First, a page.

This Is How We Do It

In writing last week’s post, I missed an adverb- kind of, sort of.  I had the Who (Naggiar), What (pruning), When (starting last week), Where (the vineyards starting around the pond and winery),  Why (to set up for a healthy growing season), but I stopped short of the How.  The how’s of pruning could easily fill a year’s worth of my once-a-week posts, let alone add on to a post that was already at 700 words (about 150 words past where my eyes start to glaze over).  To shorten it from a dissertation to a more manageable post, I will go over pruning styles we use at Naggiar.  So cue music… this is how we do it.

At Naggiar, we use four different pruning methods that give us four different trellis types.  We use predominantly single and double curtain types (pictures and description to follow) but also use rotator type and cane pruning.  These trellis types work best at Naggiar for multiple reasons- vigor of the vines, desired crop load, exposure to sun, varietals grown.  Single curtain, also known as VSP (vertical shoot position) has a single cordon (arm) going off both sides of the trunk (bilateral).  On the cordon, there are multiple spurs (fingers) that over time get longer and longer.  It is off these spurs that the buds develop becoming the shoots of the vine.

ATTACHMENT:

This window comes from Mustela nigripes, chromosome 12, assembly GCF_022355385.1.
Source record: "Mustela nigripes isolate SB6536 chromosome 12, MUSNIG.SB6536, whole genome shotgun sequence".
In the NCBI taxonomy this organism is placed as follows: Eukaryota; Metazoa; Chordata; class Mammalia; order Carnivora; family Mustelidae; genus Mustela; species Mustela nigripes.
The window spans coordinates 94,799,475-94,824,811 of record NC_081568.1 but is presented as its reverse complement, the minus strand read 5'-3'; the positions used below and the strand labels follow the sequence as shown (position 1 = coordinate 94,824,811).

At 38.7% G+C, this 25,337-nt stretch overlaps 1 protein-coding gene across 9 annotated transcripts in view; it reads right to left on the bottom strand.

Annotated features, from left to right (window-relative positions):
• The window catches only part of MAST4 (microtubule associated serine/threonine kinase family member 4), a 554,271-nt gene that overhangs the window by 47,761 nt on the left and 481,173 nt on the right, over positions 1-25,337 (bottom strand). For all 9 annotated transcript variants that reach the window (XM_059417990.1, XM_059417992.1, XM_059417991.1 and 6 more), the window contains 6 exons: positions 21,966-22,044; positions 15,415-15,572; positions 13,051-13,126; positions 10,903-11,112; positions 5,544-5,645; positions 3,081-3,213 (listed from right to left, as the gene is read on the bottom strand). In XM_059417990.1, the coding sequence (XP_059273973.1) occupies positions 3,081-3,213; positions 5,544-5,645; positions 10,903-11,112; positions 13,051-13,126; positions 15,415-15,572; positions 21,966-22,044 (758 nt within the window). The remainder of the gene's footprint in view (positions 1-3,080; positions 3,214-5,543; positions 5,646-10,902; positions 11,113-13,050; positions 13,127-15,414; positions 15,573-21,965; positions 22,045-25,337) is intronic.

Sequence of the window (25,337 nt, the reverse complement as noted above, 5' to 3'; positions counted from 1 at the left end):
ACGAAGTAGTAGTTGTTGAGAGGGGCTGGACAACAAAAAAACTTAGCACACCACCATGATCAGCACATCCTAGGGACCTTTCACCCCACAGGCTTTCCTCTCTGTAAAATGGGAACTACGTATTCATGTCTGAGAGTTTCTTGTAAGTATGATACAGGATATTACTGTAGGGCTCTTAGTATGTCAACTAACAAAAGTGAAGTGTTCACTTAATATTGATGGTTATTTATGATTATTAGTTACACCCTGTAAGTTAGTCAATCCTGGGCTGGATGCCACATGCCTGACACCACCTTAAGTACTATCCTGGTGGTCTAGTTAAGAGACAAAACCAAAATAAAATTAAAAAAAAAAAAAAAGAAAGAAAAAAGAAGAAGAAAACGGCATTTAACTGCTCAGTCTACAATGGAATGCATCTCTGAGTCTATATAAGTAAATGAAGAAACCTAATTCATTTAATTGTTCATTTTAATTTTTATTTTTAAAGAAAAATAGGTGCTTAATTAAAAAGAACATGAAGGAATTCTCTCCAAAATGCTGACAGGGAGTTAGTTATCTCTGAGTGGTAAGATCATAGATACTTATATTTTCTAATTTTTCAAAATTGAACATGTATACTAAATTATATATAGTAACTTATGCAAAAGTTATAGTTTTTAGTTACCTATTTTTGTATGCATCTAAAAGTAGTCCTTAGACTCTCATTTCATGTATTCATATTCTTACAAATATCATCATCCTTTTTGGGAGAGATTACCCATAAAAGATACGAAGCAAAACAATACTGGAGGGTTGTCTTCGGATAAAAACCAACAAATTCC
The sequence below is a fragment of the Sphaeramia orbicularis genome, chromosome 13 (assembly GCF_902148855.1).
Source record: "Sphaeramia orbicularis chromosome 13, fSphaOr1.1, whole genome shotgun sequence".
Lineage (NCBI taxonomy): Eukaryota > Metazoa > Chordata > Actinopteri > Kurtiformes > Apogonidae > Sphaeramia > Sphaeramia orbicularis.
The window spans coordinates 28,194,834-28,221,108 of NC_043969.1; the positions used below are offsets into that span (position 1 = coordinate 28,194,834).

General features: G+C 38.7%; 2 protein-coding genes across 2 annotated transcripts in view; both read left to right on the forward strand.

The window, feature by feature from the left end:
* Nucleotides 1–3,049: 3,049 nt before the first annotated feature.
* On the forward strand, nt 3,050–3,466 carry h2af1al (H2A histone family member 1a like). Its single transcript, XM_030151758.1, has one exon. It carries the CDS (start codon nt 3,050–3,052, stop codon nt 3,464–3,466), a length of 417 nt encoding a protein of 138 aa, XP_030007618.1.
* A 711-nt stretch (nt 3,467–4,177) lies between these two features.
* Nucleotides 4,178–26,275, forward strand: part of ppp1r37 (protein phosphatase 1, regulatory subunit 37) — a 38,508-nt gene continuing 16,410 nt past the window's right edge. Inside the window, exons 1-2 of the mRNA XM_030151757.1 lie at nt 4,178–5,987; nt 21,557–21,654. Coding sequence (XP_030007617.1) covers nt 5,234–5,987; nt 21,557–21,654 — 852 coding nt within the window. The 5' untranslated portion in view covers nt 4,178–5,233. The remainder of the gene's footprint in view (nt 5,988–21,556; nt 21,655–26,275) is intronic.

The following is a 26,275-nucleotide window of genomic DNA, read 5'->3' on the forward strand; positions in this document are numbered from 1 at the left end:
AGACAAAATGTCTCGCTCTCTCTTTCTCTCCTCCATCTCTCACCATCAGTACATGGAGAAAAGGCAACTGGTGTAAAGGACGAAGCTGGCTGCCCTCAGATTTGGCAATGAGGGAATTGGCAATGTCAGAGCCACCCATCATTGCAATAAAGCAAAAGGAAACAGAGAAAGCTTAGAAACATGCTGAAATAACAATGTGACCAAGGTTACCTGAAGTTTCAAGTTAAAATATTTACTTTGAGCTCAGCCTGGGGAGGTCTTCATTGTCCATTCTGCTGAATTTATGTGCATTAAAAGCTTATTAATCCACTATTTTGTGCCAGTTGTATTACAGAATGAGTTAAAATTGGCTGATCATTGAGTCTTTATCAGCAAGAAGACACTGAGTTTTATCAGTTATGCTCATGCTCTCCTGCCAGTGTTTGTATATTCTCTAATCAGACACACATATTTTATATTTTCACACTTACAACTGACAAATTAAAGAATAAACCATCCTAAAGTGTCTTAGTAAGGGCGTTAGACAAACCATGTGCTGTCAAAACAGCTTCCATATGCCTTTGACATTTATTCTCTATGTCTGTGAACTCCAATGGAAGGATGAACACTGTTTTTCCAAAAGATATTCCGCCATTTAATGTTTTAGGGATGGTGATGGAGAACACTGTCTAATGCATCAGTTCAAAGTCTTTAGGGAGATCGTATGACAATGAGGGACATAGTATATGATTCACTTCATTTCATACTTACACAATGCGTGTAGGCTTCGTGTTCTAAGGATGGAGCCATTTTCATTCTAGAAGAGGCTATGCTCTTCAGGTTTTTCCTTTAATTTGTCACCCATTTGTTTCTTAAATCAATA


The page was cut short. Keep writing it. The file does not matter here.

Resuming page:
This is bi-lateral spur pruning

We are working away from the single curtain VSP- currently, we use it on our Bordeaux varietals.

The double curtain is essentially two of the single curtains.



When we are looking for higher production or we are dealing with more vigorous rootstock, we use the double curtain.

The rotator is used where we try to mimic a head-trained vine (no cordons, just spurs coming off the trunk of the vine- think old-school vines), but with a more efficient use of space.  Spurs come off the cordon first in one direction, then the other and then back again.



When we are dealing with well-balanced vines that require a lot of airflow and dappled light, we use rotator.

The cane pruned vine is where fresh one year old wood is turned over every year, never developing the longer spurs.


The little bit of cane pruning we have on the property is planted with our Muscat Canelli.

There you have it- the How in just over 400 words.  Although if a picture is worth a thousand words, then I’m at 7407.


About dwdirwin

Wife of Naggiar Vineyards winemaker Derek Irwin, mother to 4 active kids and one dog and newbie blogger!
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4 Responses to This Is How We Do It

  1. dwdirwin says:

    Thank you so much- and thanks for reading! Hope it answered the rest of your questions 🙂

  2. Ellen Hawley says:

    Speaking as a person who has the worst-pruned apple trees in the county, I’d have to say this is admirable. And it probably won’t improve our apple pruning. We’ve kinda given up on the idea of getting it right. Or I have anyway.

  3. dwdirwin says:

    My husband is pretty good at pruning all fruiting plant life. He prunes our peach tree at home every year. Though, he got it a bit wrong this year- too much fruit and a late rain caused a few large branches to break.

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